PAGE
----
Recently for work I attended a Veteran Farmers’ Conference in Boone, NC. I have long since realized that Asheville is a strange land, but Boone is not far behind. I will say something for the veterans in attendance–you could tell they had been trained extensively in the practice of self-control. Me, not so much. The only thing stopping me, a non-veteran, from storming the stage and wresting away the microphone–to put all of us out of our misery–was the fear that I would lose a fight to a pacifist.
In the speaker’s defense, I don’t think she had the self-awareness to realize how poorly the presentation was coming off. The veterans were too polite. They just sat there, eyes diverted, hoping it would end soon. Eventually, she did end her hour-long treatise, which was supposed to be about improving farmers’ mental health, a worthy topic, given suicide and depression among farmers, especially veteran farmers, are high compared to other vocations.
But the talk meandered from Australia where the young woman, who was a new age psychological practitioner of some sort, spent time learning from the Aborigines, to Europe where she took a pilgrimage to Copenhagen, to Connecticut where she spent years at Yale studying mental health treatment, focusing on eastern philosophies. She said we needed to “decolonize” our mental health system and avoid “toxic masculinity” and live in tune with our “chakras” and that most mental health ailments arise from imbalances in gut health, for which she had a medicinal herb that could help with every possible affliction. She talked about how she was a vegetarian for ten-years, until her body revolted, at which point she suddenly realized that eating meat “aligned spiritually” with her development as a human being. At the end, she asked if anyone had questions, and if they did, nobody dared ask one for fear of prolonging our suffering. For me, the only question left unasked was how she could afford to travel the world and then attend Yale.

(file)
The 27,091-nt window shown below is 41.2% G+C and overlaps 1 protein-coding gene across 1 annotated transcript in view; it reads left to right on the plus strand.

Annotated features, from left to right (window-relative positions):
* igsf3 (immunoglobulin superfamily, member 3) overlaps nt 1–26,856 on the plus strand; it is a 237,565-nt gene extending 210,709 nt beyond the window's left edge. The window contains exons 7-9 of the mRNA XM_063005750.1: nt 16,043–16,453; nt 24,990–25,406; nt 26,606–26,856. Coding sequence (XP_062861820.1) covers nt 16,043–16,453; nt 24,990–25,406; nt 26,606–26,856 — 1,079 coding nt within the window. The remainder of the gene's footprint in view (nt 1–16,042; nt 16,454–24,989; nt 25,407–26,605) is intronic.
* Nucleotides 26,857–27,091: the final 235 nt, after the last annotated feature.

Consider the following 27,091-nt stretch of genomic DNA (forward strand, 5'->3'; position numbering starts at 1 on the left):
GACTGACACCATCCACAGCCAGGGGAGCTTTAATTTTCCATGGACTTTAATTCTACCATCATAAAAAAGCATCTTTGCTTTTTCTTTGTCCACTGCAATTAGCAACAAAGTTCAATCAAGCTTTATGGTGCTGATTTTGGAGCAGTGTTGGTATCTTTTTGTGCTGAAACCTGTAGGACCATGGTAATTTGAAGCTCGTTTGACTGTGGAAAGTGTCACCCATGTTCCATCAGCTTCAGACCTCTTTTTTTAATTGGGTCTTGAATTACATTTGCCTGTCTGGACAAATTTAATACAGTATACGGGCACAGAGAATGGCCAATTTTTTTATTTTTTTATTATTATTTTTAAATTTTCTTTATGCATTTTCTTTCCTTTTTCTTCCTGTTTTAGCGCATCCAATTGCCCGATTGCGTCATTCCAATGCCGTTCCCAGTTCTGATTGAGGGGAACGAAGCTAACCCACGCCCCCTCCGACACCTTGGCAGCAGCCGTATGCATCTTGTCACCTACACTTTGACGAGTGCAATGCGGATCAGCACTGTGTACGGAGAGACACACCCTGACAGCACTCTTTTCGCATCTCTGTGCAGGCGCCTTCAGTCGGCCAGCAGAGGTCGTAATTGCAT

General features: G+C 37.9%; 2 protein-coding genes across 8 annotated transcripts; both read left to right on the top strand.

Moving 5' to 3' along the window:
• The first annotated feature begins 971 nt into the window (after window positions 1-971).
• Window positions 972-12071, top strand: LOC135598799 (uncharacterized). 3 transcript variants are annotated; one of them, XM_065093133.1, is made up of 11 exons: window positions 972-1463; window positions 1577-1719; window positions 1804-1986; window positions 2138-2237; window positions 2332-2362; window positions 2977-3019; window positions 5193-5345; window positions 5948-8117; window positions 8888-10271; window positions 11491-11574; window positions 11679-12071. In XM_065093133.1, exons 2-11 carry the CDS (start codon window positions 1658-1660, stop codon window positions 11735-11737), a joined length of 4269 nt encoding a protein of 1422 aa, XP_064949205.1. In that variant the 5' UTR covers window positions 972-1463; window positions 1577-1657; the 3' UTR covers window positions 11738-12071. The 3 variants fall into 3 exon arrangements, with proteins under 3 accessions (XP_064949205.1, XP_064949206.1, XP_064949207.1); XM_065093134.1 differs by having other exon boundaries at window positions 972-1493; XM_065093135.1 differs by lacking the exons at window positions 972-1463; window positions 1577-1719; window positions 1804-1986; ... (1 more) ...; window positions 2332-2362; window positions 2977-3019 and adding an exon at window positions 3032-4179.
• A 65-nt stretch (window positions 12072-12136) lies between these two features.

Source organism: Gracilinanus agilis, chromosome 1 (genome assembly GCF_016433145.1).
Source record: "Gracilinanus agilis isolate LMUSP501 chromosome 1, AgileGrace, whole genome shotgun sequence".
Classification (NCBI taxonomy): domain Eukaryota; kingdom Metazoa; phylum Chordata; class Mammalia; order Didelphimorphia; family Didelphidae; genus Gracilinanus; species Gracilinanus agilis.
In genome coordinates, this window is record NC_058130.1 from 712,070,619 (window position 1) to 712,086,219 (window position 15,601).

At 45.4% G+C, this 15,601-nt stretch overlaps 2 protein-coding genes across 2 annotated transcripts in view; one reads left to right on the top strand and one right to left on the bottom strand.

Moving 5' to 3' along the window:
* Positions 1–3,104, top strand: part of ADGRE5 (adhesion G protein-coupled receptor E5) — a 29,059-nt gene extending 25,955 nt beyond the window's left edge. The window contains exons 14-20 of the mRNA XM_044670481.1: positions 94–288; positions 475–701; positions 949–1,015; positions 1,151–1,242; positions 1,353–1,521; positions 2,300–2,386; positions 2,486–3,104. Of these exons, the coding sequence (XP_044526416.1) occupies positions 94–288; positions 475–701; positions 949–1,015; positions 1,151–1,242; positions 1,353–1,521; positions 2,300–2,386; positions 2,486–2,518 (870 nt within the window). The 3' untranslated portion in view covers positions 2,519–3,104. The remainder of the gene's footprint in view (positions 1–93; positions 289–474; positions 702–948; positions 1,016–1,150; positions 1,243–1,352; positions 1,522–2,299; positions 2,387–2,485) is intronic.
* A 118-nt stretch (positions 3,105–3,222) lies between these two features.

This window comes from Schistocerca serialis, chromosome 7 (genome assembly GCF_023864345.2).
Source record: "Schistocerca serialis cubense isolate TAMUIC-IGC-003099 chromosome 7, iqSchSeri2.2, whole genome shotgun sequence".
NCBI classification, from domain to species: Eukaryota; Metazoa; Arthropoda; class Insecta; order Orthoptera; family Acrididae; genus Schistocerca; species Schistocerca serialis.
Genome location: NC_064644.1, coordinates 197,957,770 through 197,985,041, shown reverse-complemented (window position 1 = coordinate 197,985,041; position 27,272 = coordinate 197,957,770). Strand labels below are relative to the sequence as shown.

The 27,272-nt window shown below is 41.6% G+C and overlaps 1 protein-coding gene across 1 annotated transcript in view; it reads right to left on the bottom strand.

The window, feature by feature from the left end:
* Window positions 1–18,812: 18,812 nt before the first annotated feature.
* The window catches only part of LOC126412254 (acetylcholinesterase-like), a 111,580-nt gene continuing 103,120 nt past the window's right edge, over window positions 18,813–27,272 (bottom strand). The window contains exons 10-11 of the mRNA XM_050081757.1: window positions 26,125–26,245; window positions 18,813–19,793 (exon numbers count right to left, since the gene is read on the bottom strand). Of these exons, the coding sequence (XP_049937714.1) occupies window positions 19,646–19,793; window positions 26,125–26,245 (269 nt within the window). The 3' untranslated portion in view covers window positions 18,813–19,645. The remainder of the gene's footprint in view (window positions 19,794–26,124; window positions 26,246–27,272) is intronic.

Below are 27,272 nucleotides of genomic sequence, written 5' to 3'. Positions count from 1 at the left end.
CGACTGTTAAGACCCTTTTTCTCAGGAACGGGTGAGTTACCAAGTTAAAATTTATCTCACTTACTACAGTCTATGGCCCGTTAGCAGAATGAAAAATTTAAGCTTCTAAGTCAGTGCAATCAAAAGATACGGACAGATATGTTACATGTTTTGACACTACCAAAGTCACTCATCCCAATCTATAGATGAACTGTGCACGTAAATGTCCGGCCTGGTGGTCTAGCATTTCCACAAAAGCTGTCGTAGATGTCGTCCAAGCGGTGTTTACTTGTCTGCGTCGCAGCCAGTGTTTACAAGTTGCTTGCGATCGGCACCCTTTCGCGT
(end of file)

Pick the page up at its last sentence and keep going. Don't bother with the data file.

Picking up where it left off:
But while she was speaking, I was also thinking about the dichotomy playing out. Here was a young woman, white, likely of considerable privilege and obviously highly educated, bemoaning the very privilege from which she has benefited. I suspect many of these veterans she was talking to had come from much humbler backgrounds and would have probably loved to trade places with her–at least in the sense that when they had traveled the world, they risked being shot at or blown up. I talked to one young man who had spent four years as an infantryman in the Army, much of it in Afghanistan. He didn’t get into details but said he still struggles with PTSD from an ambush on his unit. He said that he was one of the lucky ones.
Lucky, I guess, is a relative term. I think we’re all lucky to live in the United States, where men and women sacrifice their own lives, limbs, and mental health, so the rest of us can tune up our chakras and work on our development as human beings. The young woman meant well and had the audience been a typical Boone hipster audience, the presentation likely would have been received with much adulation. I guess what has struck me so much on my sojourns in the Asheville and Boone areas is the irony of it all, that the hipsters who are so vociferously pushing diversity and inclusion are mostly a non-diverse group, white and privileged, and that a woman lamenting toxic masculinity to a room full of veterans is free to do so because many of her listeners had been trained to exhibit behaviors associated with toxic masculinity, not only for their own survival on the battlefield, but for our survival as a free and democratic nation.